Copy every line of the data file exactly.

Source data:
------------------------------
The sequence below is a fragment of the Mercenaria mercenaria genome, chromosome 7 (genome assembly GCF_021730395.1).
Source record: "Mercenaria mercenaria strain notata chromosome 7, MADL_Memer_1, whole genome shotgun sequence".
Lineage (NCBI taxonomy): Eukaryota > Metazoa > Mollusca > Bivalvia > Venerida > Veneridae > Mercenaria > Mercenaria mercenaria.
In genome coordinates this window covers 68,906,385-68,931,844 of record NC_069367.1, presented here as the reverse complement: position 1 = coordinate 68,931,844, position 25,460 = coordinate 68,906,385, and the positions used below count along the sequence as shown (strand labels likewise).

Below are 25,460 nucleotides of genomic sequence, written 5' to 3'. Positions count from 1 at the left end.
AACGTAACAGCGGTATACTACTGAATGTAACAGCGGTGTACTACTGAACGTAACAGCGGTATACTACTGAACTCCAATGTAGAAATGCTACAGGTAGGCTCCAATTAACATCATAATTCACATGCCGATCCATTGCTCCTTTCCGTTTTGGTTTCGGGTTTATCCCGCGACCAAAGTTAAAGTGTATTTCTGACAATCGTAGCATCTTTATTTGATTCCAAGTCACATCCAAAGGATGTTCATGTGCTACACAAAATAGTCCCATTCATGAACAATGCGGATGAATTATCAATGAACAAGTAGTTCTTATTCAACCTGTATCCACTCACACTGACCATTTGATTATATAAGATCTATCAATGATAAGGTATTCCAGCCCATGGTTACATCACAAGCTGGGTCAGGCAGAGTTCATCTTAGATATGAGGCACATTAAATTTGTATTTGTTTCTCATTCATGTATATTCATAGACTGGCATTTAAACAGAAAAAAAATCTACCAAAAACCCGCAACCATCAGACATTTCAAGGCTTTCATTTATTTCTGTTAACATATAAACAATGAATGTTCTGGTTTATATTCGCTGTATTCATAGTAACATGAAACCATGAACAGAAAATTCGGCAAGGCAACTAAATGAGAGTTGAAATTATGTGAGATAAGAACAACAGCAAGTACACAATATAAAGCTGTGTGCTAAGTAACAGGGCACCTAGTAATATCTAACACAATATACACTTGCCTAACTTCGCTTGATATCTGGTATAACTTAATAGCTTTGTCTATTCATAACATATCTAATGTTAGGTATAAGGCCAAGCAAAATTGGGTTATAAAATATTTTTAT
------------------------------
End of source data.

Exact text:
The sequence below is a fragment of the Mercenaria mercenaria genome, chromosome 7 (genome assembly GCF_021730395.1).
Source record: "Mercenaria mercenaria strain notata chromosome 7, MADL_Memer_1, whole genome shotgun sequence".
Lineage (NCBI taxonomy): Eukaryota > Metazoa > Mollusca > Bivalvia > Venerida > Veneridae > Mercenaria > Mercenaria mercenaria.
In genome coordinates this window covers 68,906,385-68,931,844 of record NC_069367.1, presented here as the reverse complement: position 1 = coordinate 68,931,844, position 25,460 = coordinate 68,906,385, and the positions used below count along the sequence as shown (strand labels likewise).

Below are 25,460 nucleotides of genomic sequence, written 5' to 3'. Positions count from 1 at the left end.
AACGTAACAGCGGTATACTACTGAATGTAACAGCGGTGTACTACTGAACGTAACAGCGGTATACTACTGAACTCCAATGTAGAAATGCTACAGGTAGGCTCCAATTAACATCATAATTCACATGCCGATCCATTGCTCCTTTCCGTTTTGGTTTCGGGTTTATCCCGCGACCAAAGTTAAAGTGTATTTCTGACAATCGTAGCATCTTTATTTGATTCCAAGTCACATCCAAAGGATGTTCATGTGCTACACAAAATAGTCCCATTCATGAACAATGCGGATGAATTATCAATGAACAAGTAGTTCTTATTCAACCTGTATCCACTCACACTGACCATTTGATTATATAAGATCTATCAATGATAAGGTATTCCAGCCCATGGTTACATCACAAGCTGGGTCAGGCAGAGTTCATCTTAGATATGAGGCACATTAAATTTGTATTTGTTTCTCATTCATGTATATTCATAGACTGGCATTTAAACAGAAAAAAAATCTACCAAAAACCCGCAACCATCAGACATTTCAAGGCTTTCATTTATTTCTGTTAACATATAAACAATGAATGTTCTGGTTTATATTCGCTGTATTCATAGTAACATGAAACCATGAACAGAAAATTCGGCAAGGCAACTAAATGAGAGTTGAAATTATGTGAGATAAGAACAACAGCAAGTACACAATATAAAGCTGTGTGCTAAGTAACAGGGCACCTAGTAATATCTAACACAATATACACTTGCCTAACTTCGCTTGATATCTGGTATAACTTAATAGCTTTGTCTATTCATAACATATCTAATGTTAGGTATAAGGCCAAGCAAAATTGGGTTATAAAATATTTTTAT